The National Restaurant Association (the other NRA) pitched a fit and will do whatever it takes to stop it from happening.

Luckily, the folks at the Center for Science in the Public Interest are ready to counter-attack.

Game on! This should be a fun one to keep an eye on.

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In The News: Exotically Expensive

The Center for Science in the Public Interests’ Nutrition Action newsletter is one of my favorite publications.

I received the January/February issue in the mail yesterday and wanted to share a “right on!” tidbit on exotic juices from a larger feature article on health claims and juice.

The article begins by asking, want to make a million dollars?”

It then instructs readers to “find an exotic fruit,” “turn it into juice,” attribute extraordinary healing powers” to it, and then “get Whole Foods to carry it and charge what the market will bear.

This last point is expanded upon even further.

“Don’t be shy. Start with four or five times what regular juices go for,” they advise.

The article makes the excellent point that the antioxidants and phytochemicals billed so highly in these juices can be found in those of more conventional (and less expensive!) fruits’.

Yes, I am aware that acai juice contains the highest antioxidant levels of any fruit.

That alone, however, is not necessarily a testament to it being “healthier” or “better”.

CSPI took a look at the research backing up these products and found that with both acai and goji berry juice, “not a single study published has looked at whether people who drink it are any healthier than people who don’t.

As far as pomegranate juice is concerned, they refer to a preliminary study done by the University of California in Los Angeles in which 46 men consumed 8 ounces of pomegranate juice for three years.

End result? 38 of them had their PSA (prostate specific antigen) levels — rising levels “can indicate a growing tumor” — slowed down.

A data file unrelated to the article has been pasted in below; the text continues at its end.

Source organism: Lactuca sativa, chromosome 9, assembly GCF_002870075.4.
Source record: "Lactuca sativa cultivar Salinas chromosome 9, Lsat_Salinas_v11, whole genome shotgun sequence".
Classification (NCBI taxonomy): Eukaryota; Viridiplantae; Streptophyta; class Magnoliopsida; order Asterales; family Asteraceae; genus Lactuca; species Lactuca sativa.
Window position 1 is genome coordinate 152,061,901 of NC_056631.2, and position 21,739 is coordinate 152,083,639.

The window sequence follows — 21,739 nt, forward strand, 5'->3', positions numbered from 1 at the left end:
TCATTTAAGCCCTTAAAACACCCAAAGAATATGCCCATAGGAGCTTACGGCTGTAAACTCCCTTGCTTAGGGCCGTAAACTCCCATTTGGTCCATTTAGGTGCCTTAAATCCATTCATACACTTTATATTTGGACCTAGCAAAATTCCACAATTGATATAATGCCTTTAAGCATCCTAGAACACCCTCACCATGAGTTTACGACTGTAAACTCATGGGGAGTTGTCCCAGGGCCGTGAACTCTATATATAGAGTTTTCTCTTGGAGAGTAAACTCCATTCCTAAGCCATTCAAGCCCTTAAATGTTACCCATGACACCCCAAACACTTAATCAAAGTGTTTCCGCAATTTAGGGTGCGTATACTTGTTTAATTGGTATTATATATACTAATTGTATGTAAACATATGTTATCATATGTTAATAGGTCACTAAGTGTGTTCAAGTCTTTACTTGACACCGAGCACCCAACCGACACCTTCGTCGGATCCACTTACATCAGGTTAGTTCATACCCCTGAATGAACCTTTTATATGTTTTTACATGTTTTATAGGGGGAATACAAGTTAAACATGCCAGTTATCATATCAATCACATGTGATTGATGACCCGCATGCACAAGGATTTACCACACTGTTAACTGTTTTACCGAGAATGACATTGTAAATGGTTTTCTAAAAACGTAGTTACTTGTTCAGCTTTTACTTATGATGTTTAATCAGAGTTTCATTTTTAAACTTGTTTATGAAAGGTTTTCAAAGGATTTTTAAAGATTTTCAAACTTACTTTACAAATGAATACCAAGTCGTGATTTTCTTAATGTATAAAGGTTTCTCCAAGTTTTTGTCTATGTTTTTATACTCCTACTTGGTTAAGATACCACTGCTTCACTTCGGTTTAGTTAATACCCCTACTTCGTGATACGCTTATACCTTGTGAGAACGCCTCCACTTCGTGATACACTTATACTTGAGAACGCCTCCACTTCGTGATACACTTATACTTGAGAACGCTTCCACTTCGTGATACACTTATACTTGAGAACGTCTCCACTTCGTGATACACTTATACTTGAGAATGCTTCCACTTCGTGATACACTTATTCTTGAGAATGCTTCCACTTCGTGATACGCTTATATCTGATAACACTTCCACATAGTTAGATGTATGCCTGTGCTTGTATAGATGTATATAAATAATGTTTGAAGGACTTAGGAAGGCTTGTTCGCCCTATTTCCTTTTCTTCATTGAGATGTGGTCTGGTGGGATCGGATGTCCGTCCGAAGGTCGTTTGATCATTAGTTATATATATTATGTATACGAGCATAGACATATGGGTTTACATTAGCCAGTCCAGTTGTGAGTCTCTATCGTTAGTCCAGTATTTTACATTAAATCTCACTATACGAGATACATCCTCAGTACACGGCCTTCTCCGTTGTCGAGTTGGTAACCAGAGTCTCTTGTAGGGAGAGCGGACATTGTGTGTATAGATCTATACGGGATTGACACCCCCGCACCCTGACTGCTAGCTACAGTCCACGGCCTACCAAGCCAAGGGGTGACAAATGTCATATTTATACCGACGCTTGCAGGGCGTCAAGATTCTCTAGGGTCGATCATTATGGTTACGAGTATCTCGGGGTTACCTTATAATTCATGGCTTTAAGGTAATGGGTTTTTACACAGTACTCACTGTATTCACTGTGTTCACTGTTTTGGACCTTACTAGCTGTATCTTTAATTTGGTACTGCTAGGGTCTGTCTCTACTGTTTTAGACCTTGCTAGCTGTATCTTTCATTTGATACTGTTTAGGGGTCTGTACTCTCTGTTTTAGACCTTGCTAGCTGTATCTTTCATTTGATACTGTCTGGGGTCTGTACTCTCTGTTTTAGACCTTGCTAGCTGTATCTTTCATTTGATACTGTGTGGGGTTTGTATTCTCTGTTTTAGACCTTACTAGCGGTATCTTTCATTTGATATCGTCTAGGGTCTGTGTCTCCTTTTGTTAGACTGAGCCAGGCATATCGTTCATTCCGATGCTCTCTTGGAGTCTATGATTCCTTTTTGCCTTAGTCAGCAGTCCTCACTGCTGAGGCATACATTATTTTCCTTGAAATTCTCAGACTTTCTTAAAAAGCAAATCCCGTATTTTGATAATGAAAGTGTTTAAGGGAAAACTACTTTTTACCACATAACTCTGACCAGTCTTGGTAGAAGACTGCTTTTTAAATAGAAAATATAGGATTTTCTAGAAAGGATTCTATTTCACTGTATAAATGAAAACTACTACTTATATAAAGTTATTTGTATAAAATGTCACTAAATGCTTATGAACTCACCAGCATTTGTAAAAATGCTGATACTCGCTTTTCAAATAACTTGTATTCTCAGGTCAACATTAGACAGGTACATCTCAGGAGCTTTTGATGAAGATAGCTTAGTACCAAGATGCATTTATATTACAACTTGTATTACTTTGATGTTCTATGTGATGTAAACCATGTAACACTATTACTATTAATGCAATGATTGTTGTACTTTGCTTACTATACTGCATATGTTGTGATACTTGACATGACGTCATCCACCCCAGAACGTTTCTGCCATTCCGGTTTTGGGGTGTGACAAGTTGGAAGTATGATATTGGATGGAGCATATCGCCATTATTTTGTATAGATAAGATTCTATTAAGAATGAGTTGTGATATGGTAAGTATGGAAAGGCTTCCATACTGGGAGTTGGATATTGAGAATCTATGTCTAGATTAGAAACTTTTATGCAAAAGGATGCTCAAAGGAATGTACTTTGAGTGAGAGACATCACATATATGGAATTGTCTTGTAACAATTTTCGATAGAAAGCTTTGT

However, the folks at CSPI are quick to point out that “the study didn’t include a placebo group.” Oops!

The article does not mention noni juice, another supposedly miraculous beverage that supposedly helps with everything from impotence to arthritis to Alzheimer’s, if you believe the press releases.

No need to fork over $40 for a 32 ounce bottle, though, since no studies have shown any health benefits from drinking noni juice.

Besides, I remember trying noni juice several years back and thinking I had accidentally poured myself a glass of red wine vinegar. It’s absolutely repulsive.

If it is health benefits you seek, you’re better off biting into a real piece of fruit (anything from a peach to a blueberry to a kiwi or even a handful of goji berries — your choice!) than downing most store-bought juices.

No matter how exotic, many contain added sugars.

And, while some foods are certainly healthier than others (and offer unique combinations of key nutrients), I don’t believe in the concept of “miracle” foods.

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In The News: Are You Being Fooled?

The folks over at the Center for Science in the Public Interest have compiled eight food frauds — products that promise, but certainly don’t deliver.

To wisen up before your next supermarket venture, check out the list here.